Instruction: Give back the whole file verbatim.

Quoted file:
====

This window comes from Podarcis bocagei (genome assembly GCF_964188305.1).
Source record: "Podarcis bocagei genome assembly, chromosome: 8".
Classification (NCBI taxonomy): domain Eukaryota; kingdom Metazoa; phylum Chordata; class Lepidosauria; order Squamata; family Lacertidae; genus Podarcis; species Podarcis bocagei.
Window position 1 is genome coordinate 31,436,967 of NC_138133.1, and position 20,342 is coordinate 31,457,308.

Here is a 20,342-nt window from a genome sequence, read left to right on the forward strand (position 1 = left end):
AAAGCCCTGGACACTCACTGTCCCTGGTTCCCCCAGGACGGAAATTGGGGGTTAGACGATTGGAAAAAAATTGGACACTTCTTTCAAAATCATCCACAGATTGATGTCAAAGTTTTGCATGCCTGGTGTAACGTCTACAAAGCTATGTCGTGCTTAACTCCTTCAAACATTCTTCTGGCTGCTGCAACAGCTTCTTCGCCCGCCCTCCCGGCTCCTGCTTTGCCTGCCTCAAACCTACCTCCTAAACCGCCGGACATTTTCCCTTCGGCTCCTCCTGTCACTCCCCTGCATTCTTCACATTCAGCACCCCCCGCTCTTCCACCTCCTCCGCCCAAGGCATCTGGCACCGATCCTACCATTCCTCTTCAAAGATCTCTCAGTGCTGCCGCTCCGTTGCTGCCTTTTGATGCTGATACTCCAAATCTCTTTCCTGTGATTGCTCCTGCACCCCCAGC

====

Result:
This window comes from Podarcis bocagei (genome assembly GCF_964188305.1).
Source record: "Podarcis bocagei genome assembly, chromosome: 8".
Classification (NCBI taxonomy): domain Eukaryota; kingdom Metazoa; phylum Chordata; class Lepidosauria; order Squamata; family Lacertidae; genus Podarcis; species Podarcis bocagei.
Window position 1 is genome coordinate 31,436,967 of NC_138133.1, and position 20,342 is coordinate 31,457,308.

Here is a 20,342-nt window from a genome sequence, read left to right on the forward strand (position 1 = left end):
AAAGCCCTGGACACTCACTGTCCCTGGTTCCCCCAGGACGGAAATTGGGGGTTAGACGATTGGAAAAAAATTGGACACTTCTTTCAAAATCATCCACAGATTGATGTCAAAGTTTTGCATGCCTGGTGTAACGTCTACAAAGCTATGTCGTGCTTAACTCCTTCAAACATTCTTCTGGCTGCTGCAACAGCTTCTTCGCCCGCCCTCCCGGCTCCTGCTTTGCCTGCCTCAAACCTACCTCCTAAACCGCCGGACATTTTCCCTTCGGCTCCTCCTGTCACTCCCCTGCATTCTTCACATTCAGCACCCCCCGCTCTTCCACCTCCTCCGCCCAAGGCATCTGGCACCGATCCTACCATTCCTCTTCAAAGATCTCTCAGTGCTGCCGCTCCGTTGCTGCCTTTTGATGCTGATACTCCAAATCTCTTTCCTGTGATTGCTCCTGCACCCCCAGC